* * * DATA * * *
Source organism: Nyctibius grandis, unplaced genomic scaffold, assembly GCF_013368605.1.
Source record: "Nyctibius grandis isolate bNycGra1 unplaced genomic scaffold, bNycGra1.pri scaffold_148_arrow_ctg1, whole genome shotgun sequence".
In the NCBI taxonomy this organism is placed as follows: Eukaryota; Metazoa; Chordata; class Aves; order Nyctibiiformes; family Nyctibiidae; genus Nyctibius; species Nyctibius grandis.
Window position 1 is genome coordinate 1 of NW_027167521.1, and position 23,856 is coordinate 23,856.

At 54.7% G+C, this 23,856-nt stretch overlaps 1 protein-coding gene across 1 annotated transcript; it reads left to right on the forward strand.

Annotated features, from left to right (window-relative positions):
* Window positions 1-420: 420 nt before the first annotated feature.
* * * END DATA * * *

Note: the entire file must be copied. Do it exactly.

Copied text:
Source organism: Nyctibius grandis, unplaced genomic scaffold, assembly GCF_013368605.1.
Source record: "Nyctibius grandis isolate bNycGra1 unplaced genomic scaffold, bNycGra1.pri scaffold_148_arrow_ctg1, whole genome shotgun sequence".
In the NCBI taxonomy this organism is placed as follows: Eukaryota; Metazoa; Chordata; class Aves; order Nyctibiiformes; family Nyctibiidae; genus Nyctibius; species Nyctibius grandis.
Window position 1 is genome coordinate 1 of NW_027167521.1, and position 23,856 is coordinate 23,856.

At 54.7% G+C, this 23,856-nt stretch overlaps 1 protein-coding gene across 1 annotated transcript; it reads left to right on the forward strand.

Annotated features, from left to right (window-relative positions):
* Window positions 1-420: 420 nt before the first annotated feature.